you also forgot to comment on the distribution of prizes that were available. what about your idea of allowing all of the category winners to pick from the prize table and then letting all second placers, and lastly all third placers? i thought you supported that idea too? that way the 3rd place elite doesn't get a new carbon handlebar while the 1st place sport gets a pair of grips.
Colin R said…
Rosey: In all my years of racing, I have seen about a 10% success rate in running an actually fair prize table. It's just too friggin complicated for most promoters, who have been working hard all day long, and just got handed results they've just seen, and have 200 racers waiting impatiently to do awards. Do your podiums, throw people at the table, and you're done. It just happens that way.

Also, your example sucks, 3rd place elite should absolutely pick before sport winners. I would do all 1sts/all 2nds/all 3rds WITHIN a category. 3rd place expert still gets dibs over 1st place sandbagger, er, sport.

Anyway, that's a fight for a different day.
rosey said…
oh yeah, i forgot mtb has 10 sub categories within each category so yeah, your example is much better.

i still stand behind the idea that if you are giving out prizes to categories other than the elites, make them random lottery style. i mean, chances are the promoter got the stuff for free anyway so reward joe average who showed up to have fun (and give you money) despite being unlikely to podium. it's not that hard to randomly pick numbers out of a hat or off the registration page. if you're trying to encourage a post-race scene, it gives a little more incentive to stick around and be social too.
linnea said…
I think the 3rd place Elite man took a pair of foam grips as they were the only thing on the table that didn't clash with his sponsorship... Another reason to give cash to elites?
matt said…
disc brakes have no place in cyclocross
solobreak said…
I direct you to the EFTA mission statement.

The group was originally founded when USA Cycling took over NORBA. As noted on the above link, the group is not focused on elites. I think the idea is that elite riders can have as much fun as everyone else if they want to. They just go faster.
kevin said…
Baby steps Colin, I hate cantis just as much (actually much more) than the next guy, but let's fight for v-brakes before we try for disc brakes.
Colin R said…
solo: it's possible that EFTA and I just have totally different philosophies, but the recent addition of their Elite category makes me think that we both agree that separating out and rewarding the elite racers is a good idea. Last year EFTA's policy was to raise the elite entry fee and use that to cover their prize money, so it's clear that they don't have a pure never-give-elites-money-because-we're-all-here-to-have-fun policy, despite their mission statement.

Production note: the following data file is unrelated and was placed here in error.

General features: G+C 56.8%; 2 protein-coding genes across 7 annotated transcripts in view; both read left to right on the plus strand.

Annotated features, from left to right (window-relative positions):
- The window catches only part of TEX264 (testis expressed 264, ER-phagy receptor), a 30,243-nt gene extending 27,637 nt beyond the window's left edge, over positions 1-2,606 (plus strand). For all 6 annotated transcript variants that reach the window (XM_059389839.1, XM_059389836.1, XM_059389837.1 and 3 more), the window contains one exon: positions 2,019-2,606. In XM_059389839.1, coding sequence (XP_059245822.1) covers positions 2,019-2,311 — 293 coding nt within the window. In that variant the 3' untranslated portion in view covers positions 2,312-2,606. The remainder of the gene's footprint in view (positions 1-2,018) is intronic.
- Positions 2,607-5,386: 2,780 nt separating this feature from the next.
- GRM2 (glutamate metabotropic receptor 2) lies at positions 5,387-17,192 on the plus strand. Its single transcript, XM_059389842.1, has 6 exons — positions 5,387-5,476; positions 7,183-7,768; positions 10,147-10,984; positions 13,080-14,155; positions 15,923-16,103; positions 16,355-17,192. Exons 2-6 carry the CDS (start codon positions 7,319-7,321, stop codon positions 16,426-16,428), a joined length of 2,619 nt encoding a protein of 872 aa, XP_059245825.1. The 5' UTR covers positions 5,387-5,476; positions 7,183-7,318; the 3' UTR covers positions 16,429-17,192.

kevin: v-brakes aren't banned, dude.
solobreak said…
Discs for CX is the best idea ever. Think of the glut of obsolete carbon canti'd frames and deep dish wheels that will flood the market. I'll be commuting on a Ridley with 404s for a song.
solobreak said…
And Gewilli will still be complaining that none of them are big enough for him.
mkr said…
Nice post and good conclusions. Did anyone notice that the race flier actually mentioned merchandise prizes for Elites (only) right on it, or was it just me? I was surprised when they gave goods to other categories as well. I agree that the elite/open category is bigger this year in general and that there are fewer (though still some) sandbaggers, which is a good thing. Speaking of which, Colin, when is the last time you placed lower than top 5? You too should be a man and upgrade to mediocrity :)
Colin R said…
mkr: i'm surprised it took this long in the comments for that question to come out. the deal is that my knee is still questionable, I have had to keep all my workouts short (90 mins or less) and even then I can feel it getting tight at the end. I was going to do the elite race if it had been 25 miles, but 3 hours/39 miles seem like a BAD IDEA.

Strangely enough it feels much better racing than training, I think the rest between intervals is when it swells up, but if I just go flat out it never gets stiff until I stop. So if I make it to Pinnacle, yeah, I'll race Elite. Someone's gotta pay for your prize money :)
fatmarc said…
Our series (MASS) has one cash class. It pays 20 deep at a pre-determined rate. Everyrace in the series is required to pay the same amounts. We call these classes elite.

we have the age group expert classes that race for prizes.

As a promoter (Granogue MTB) prizes are the toughest thing to do. We give plaques to the experts and sports 5 deep in everyclass. beginers get medals 3 deep, and we raffle off all the prizes that get donated to us.

been helping/promoting races for 12years, this has worked best of all options.

Just figured I'd share what nother region does...
Big Bikes said…
Yes, I saw that there was no cash for Elites at Bear Brook so I drove 8 hours round trip to New Windsor New York to race The 1 1/2 hour long Singlespeed-A-Palooza by myself. Much more cost effective.

I am wicked smart and you are all idiots.

Cross bikes shouldn't even have brakes at all. Part of the suffering associated with Cross should involve riding uncontrollably into other riders and inanimate objects. Purify the pain.

-t
kevin said…
Holy shit, you're right (about the vbrakes). When did that happen? Do they allow black socks now too? Last time I checked (admittedly, at least 2 years ago) both vbrakes and black socks were not allowed in UCI races.

Know anyone that wants to buy a pair of XTR cantis, that work, ummm... great?
Anonymous said…
Hey Colin, I'm the kid you saw at Harold Parker. If you ever feel like letting me join in on a group mtb ride, my e-mail is williams.strout@juno.com